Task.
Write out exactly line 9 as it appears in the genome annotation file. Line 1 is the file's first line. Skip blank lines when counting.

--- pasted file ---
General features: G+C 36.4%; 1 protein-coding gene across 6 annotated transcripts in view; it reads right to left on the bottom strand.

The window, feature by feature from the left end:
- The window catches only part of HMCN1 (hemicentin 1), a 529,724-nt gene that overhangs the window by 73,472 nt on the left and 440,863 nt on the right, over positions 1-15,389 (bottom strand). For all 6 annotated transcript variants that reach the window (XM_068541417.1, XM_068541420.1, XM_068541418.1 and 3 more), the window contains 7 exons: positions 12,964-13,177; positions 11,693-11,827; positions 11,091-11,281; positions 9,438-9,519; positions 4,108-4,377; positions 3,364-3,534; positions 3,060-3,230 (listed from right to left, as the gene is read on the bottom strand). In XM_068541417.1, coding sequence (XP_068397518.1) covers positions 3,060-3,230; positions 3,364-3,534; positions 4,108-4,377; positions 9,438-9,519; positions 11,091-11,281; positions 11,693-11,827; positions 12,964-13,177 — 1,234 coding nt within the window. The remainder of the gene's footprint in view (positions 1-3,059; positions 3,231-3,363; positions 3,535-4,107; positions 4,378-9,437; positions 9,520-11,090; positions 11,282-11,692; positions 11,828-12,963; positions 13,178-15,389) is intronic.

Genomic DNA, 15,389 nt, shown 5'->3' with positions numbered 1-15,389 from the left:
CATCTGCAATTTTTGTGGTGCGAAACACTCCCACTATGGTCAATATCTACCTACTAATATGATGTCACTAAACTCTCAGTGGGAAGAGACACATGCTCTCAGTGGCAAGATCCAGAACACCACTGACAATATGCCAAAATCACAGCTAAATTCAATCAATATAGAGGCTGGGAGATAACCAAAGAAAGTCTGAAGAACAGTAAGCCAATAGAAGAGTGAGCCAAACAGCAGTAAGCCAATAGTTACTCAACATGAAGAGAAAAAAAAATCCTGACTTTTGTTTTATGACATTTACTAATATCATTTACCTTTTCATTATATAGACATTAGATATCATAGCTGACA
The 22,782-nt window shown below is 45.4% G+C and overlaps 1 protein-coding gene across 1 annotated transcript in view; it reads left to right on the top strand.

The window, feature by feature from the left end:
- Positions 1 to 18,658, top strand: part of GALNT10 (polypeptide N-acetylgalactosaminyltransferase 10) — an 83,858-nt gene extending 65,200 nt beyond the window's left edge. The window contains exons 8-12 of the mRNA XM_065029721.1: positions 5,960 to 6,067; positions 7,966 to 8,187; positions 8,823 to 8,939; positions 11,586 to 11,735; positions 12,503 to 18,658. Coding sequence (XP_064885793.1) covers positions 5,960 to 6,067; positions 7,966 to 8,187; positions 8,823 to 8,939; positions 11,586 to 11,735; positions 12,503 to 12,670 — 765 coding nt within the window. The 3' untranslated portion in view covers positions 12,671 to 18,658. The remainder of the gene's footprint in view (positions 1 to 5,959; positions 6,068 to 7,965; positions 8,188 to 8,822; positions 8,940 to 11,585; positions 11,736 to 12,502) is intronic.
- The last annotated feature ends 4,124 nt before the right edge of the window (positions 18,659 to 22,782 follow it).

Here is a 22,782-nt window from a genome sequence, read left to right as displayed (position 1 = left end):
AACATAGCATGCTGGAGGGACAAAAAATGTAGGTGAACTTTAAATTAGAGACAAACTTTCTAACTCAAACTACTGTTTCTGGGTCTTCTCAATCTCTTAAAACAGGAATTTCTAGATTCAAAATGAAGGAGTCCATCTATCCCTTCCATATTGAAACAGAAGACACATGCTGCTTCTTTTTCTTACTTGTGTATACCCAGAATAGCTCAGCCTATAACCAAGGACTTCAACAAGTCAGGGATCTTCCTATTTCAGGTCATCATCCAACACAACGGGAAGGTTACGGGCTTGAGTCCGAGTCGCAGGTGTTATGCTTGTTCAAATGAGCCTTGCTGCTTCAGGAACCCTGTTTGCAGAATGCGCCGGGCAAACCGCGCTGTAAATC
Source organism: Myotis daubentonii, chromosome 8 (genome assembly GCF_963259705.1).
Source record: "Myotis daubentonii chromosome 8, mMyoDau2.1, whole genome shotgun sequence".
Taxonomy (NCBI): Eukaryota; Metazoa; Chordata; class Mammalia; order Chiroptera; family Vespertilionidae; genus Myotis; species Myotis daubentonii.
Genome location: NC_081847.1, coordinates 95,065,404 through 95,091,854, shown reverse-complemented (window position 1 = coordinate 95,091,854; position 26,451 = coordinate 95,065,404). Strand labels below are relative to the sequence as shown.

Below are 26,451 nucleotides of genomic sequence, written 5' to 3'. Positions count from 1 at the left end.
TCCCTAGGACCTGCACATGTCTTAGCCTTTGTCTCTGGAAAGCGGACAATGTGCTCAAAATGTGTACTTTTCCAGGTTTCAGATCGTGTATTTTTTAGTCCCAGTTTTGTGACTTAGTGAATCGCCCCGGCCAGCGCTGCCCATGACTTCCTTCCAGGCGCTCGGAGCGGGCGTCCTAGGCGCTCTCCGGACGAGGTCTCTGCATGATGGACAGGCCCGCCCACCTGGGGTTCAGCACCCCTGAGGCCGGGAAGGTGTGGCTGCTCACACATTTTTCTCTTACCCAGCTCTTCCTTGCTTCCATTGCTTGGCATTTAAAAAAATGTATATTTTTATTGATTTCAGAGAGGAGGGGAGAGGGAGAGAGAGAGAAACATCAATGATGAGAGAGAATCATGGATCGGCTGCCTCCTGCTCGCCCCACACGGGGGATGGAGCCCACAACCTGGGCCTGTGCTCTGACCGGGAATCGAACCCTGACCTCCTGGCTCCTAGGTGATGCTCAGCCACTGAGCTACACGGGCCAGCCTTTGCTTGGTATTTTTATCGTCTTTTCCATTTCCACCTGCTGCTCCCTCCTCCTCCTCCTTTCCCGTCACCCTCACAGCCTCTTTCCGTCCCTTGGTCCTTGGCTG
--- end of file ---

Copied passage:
- The last annotated feature ends 4,124 nt before the right edge of the window (positions 18,659 to 22,782 follow it).